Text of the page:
NetApp hosted an Analyst Day event on Monday, June 5 in Boulder CO. During the event, several of NetApp’s key executives presented their vision of NetApp’s short and long-range future.
As CEO George Kurian pointed out, 2017 is a pivotal year for NetApp after 25-years in business. He set the stage for what he described as the biggest set of upcoming product announcements in the history of the company—products that would lay the foundation he said, for NetApp for the next 25 years. The objective now is to significantly expand NetApp’s customer base beyond enterprise data center storage buyers by expanding the product portfolio to reach cloud architects, developers, and enterprise business unit executives.
Headlining the event was the announcement of NetApp’s first hyper-converged infrastructure product, NetApp HCI, powered by SolidFire all-flash arrays. A relatively new cloud business unit also directed a spot light on new data management software and services product initiatives. This unit has been quietly adding new non-storage customers at the rate of about 100 per month.
NetApp also announced a very significant agreement with Microsoft where NetApp ONTAP will underlie Azure hybrid cloud data services. Developers will be able to build Azure hybrid cloud applications utilizing NetApp ONTAP data services as the result of an engineering collaboration that will facilitate hybrid cloud storage and data management for Azure and Azure Stack going forward.
Additional announcements included:
ONTAP Select software-defined storage (SDS)—optimized for new use cases such as remote office/branch office, VMware vSAN with external storage arrays, and availability on an as a service basis from IBM Bluemix. Potential customers can try ONTAP Select via a 90-day evaluation.
NetApp OnDemand—consumption model for storage where the infrastructure is NetApp owned but customer managed. When bundled with NetApp managed services, NetApp or NetApp partners provide storage and data management as a service. Note, this was not a new offering from NetApp, rather an official announcement of this consumption model.
OnCommand Insight (OCI)—new functions to ease hybrid cloud migration.
NetApp acknowledged the fact that they remained silent while Nutanix and Symplivity (now HPE) garnered the headlines and took share in this fast-growing market space. However, NetApp executives believe that the market is now at a second-generation inflection point defined by greater performance at scale, and QoS control—all enabled by the disaggregation of compute and storage resources which can be scaled and managed independently. They further believe that the NetApp HCI architecture offers greater degrees of flexibility and consolidation of application workloads and the elimination of data siloes that are now common with current HCI implementations.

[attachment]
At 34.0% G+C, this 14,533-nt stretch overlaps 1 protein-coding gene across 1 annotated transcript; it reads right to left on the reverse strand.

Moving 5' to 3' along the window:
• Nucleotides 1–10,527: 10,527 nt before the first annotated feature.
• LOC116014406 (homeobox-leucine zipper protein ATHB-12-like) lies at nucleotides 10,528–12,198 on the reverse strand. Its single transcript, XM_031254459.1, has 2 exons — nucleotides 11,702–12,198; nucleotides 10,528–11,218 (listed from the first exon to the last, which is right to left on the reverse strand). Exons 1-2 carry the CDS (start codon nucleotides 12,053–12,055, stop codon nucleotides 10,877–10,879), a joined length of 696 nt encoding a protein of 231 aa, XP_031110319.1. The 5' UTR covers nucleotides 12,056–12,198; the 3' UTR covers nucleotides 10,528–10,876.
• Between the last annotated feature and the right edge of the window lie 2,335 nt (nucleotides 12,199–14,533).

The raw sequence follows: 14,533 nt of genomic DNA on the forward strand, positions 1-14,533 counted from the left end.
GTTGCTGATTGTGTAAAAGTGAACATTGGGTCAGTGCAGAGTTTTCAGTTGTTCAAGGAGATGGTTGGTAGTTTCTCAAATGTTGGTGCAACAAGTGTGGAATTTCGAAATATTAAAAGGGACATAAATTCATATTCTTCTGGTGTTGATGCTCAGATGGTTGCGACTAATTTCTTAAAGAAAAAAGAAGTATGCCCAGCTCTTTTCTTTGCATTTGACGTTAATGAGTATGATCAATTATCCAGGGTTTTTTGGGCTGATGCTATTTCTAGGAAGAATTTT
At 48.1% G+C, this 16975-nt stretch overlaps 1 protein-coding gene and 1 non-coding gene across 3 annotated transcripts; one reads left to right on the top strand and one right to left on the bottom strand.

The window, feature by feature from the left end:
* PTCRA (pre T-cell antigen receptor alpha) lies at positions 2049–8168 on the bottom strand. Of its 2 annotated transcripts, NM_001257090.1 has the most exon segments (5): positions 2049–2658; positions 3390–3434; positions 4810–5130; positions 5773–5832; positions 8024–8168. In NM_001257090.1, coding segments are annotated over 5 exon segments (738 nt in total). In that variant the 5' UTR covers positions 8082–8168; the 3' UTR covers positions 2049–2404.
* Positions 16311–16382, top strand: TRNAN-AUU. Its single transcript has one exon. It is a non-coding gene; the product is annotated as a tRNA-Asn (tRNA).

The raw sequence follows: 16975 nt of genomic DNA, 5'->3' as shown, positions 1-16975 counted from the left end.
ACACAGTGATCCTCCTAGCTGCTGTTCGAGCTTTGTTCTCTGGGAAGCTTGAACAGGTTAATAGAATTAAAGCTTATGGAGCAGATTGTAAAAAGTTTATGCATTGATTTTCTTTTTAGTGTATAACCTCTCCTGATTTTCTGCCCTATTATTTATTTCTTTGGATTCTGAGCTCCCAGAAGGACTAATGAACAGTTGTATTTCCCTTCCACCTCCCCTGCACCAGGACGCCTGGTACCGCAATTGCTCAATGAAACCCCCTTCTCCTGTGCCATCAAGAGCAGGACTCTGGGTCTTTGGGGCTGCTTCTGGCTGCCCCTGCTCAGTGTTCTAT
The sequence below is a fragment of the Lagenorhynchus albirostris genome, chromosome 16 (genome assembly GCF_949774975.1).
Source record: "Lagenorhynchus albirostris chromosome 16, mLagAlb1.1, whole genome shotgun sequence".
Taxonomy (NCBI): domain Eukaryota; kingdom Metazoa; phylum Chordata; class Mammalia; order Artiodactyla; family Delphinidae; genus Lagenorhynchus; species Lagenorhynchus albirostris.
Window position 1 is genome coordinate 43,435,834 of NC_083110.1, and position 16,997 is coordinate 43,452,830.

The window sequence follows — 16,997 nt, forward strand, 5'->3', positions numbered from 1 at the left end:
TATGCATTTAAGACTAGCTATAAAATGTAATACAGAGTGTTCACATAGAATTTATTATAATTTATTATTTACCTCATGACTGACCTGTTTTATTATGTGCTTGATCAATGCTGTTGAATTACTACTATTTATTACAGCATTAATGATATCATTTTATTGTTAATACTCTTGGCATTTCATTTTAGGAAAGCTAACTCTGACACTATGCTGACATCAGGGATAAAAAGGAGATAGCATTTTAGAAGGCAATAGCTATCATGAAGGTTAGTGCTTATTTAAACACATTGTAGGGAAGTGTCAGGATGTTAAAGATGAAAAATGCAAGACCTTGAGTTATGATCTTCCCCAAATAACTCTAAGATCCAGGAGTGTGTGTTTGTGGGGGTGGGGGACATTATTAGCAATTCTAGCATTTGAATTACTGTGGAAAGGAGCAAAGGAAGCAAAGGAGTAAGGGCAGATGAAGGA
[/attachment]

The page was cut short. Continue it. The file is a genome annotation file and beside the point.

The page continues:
Turnkey simplicity is the HCI message to customers. To enhance the out-of-box experience, VMware ESXi and vSphere are preloaded and pre-licensed. And to integrate with existing and future NetApp data management environments, NetApp Data Fabric capabilities such a SnapMirror and OnCommand are also supported. ONTAP Select will run on the HCI platform. Planned GA is targeted for the 4th quarter of 2017.
NetApp’s Cloud Business Unit was formed shortly after George Kurian took the reins of the company. Anthony Lye, Senior VP and the man he recruited to head it up, has a wealth of experience in cloud computing and software development gained from senior management positions at Oracle and Siebel Systems. Under his guidance, this business unit has grown from zero to 1,500 customers and more than 200PB under management in 18 months, most of whom have never bought NetApp storage. He has reached-out to and secured net new customers that include developers by expanding the product portfolio that has grown to include:
His team is also now responsible for strategic partnerships with four leading public clouds: AWS, Azure, Google and IBM SoftLayer.
Since the promotion of George Kurian to NetApp CEO two years ago, the company has undergone a transformation that fast-forwarded the company’s technological foundation and established greater management efficiency. To those ends he stated that NetApp is now introducing new products at twice its previous rate and at one-third the cost. Solid state storage and cloud data management solutions will now dominate NetApp’s future product portfolio. SolidFire was acquired for its advanced solid-state technology and its positioning for new market opportunities, but also because it could form a modern storage management layer within an HCI architecture. In turn, NetApp HCI will form an infrastructure layer for hybrid cloud application deployments as FlexPod CI continues to move forward giving customers both CI and HCI options. The Cloud Business Unit also positions NetApp for new growth opportunities in cloud computing as evidenced by its growing product portfolio and its enviable partnership with Microsoft Azure for hybrid cloud storage.
Data Fabric, announced two years ago, was also mentioned frequently as the primary way NetApp approaches the hybrid cloud. However, connective tissue between data, applications and hybrid cloud management is needed now to now show customers how to integrate the Data Fabric with enterprise hybrid and multi-cloud architectures.
Dave Hitz, NetApp EVP and Founder, hoped that we would come away from the event with two perceptions: first that we see a turnaround and second that we now think of NetApp as data management for hybrid cloud computing—the Data Fabric vision. We do indeed see a turnaround in the making. Net App now needs to accelerate execution on the Data Fabric vision.